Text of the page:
Last week District Attorney Richard A. Brown unveiled the arrest of a dozen individuals, the seizure of more than 4,000 cartons of untaxed OK and other cigarettes and 22,000 untaxed cigars, and nearly $400,000 in money and property as he announced the formation of a new unit that will proactively investigate and prosecute individuals and businesses that deliberately fail to pay tax obligations associated with legal and illegal activities.

The Crimes Against Revenue Unit (CARU) “will enhance ongoing specialized efforts begun by this office in 2005, targeting tax evasion and other revenue and financial crimes, which has already returned to the state more than $5 million in sorely-needed revenues,” according to Brown, who estimated that the 12 defendants shortchanged New York State and New York City out of approximately $270,000 in tax revenue.

“This investigation targeted individuals who were bringing thousands of cigarettes from overseas with the intent of reselling them right here in New York City,” said Deputy Special Agent in Charge of Homeland Security Investigations in New York City Mona Forman. “No reporting, no taxes, no customs duties, just pure profit from the smuggler’s perspective. Cigarette smuggling can be a lucrative enterprise with the illicit proceeds used to fund other criminal behavior. We will continue to work with our law enforcement partners to dismantle organizations behind the illegal activity.”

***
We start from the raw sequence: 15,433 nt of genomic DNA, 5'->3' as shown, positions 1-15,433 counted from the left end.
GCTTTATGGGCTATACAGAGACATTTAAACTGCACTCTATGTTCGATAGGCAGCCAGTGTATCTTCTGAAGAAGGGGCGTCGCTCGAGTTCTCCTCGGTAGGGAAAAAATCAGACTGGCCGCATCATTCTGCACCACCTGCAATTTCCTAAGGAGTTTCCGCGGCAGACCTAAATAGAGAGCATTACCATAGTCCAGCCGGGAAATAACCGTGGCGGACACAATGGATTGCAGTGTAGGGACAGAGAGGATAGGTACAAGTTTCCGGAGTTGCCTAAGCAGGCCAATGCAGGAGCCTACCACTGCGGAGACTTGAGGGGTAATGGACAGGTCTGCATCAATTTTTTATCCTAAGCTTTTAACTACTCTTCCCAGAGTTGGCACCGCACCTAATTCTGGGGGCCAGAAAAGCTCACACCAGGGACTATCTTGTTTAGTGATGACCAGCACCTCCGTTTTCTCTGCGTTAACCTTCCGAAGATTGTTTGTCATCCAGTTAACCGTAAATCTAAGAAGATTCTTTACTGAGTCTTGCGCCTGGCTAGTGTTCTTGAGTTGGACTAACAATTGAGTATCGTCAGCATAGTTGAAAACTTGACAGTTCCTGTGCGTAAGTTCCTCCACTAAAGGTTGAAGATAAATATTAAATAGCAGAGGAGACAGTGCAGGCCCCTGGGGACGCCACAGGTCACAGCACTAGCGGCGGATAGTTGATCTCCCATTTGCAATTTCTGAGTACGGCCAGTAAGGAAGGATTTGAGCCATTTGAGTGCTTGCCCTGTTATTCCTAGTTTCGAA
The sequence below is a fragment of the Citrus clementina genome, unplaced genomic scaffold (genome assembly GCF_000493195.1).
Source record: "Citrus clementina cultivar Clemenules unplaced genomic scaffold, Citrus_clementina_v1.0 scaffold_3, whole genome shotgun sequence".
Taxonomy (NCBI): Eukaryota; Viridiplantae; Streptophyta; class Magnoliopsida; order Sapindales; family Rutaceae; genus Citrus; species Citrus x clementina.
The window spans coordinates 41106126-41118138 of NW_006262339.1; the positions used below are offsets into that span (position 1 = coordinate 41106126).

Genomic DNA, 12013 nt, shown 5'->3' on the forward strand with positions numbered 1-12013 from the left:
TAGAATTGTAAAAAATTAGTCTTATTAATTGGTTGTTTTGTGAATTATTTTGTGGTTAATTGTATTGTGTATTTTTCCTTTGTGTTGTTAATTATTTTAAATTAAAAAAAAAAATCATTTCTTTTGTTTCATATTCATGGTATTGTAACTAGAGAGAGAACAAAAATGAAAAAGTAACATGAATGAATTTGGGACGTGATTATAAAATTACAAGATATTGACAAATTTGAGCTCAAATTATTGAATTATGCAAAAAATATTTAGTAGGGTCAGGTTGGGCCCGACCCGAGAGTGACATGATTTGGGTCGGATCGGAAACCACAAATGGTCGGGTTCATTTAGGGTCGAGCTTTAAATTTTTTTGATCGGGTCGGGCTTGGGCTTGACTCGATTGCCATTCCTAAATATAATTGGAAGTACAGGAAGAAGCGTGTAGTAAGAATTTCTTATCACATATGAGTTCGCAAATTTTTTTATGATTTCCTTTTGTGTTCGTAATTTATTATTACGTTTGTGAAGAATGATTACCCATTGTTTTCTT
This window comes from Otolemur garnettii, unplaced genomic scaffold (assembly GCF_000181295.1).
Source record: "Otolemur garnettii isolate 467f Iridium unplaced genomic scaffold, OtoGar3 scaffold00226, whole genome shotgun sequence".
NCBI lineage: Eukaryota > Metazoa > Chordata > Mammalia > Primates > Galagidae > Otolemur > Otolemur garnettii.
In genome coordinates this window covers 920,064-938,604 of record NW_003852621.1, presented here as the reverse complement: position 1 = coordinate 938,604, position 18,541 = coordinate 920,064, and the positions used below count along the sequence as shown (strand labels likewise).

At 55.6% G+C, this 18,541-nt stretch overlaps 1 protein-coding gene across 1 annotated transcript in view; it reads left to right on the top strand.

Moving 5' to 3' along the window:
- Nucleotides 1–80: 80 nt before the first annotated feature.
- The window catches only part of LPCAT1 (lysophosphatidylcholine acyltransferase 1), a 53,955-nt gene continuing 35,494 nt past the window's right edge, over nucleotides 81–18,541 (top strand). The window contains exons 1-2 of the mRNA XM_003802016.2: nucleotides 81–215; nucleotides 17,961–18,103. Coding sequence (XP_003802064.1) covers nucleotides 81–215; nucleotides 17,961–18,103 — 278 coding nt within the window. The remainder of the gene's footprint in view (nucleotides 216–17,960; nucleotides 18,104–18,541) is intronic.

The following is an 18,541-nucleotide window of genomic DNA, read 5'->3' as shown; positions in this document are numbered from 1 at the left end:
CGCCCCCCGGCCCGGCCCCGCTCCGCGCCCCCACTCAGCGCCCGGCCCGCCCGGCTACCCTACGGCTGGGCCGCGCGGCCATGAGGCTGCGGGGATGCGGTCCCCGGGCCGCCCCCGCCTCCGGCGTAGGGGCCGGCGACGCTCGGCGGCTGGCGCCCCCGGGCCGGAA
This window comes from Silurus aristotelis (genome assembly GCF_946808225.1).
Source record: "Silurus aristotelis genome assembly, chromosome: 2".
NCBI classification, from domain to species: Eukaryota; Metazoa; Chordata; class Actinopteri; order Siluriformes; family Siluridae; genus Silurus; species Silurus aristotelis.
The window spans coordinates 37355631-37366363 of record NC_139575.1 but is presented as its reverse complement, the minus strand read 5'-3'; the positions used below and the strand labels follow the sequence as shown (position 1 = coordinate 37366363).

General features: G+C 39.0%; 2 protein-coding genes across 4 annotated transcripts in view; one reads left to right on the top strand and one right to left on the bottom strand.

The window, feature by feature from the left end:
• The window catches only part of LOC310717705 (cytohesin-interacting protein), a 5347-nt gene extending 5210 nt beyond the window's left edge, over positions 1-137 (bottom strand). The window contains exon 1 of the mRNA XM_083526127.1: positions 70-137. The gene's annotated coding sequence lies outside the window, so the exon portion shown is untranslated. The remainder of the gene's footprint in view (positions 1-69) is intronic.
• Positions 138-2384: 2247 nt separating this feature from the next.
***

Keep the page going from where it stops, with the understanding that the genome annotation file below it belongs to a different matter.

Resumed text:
Brown named Assistant District Attorney Andrew H. Kaufman as the head of CARU, which consists of two assistant district attorneys, three financial analysts, five detective-investigators, one sergeant-investigator and one paralegal. The unit is the result of state funding assistance provided to district attorneys’ offices within the 22 counties that are participating in the program.

Brown said that all cigarette packages sold in New York City must bear a joint New York City/New York State tax stamp and only a licensed stamping agent can possess untaxed cigarettes and affix the tax stamp on the packages.

In one of the cases, for instance, it is alleged that Bobirjon S. Shakirov, 36, of 110th Street, arrived at John F. Kennedy International Airport on a flight from the Republic of Uzbekistan on April 3 with 170 cartons of cigarettes (with a tax value of $10,982) in his luggage, which he did not declare on his United States Declaration form or verbally mention to U.S. Customs and Border Protection Officers.

Giuseppe Sciulara, 47, of Middle Village, was the subject of a long-term investigation focusing on the sale of untaxed cigarettes.

On November 22, 2010, a court-authorized search warrant was executed on Sciulara’s residence and garage, his 2002 Ford Explorer and a storage location on Metropolitan Avenue. It is alleged that more than eight master cases (each containing 60 cartons) of various cigarette brands, all having what appeared to be a Commonwealth of Virginia tax stamps on the carton packages, were recovered from the garage, a total of 566 cartons from his residence, 25 cartons from his vehicle and four empty half case cardboard boxes from the storage location. In addition, it is alleged that investigations recovered two bags containing a total of $45,620 in cash, a loaded .25 caliber handgun, assorted rounds of ammunition and a “BB” gun.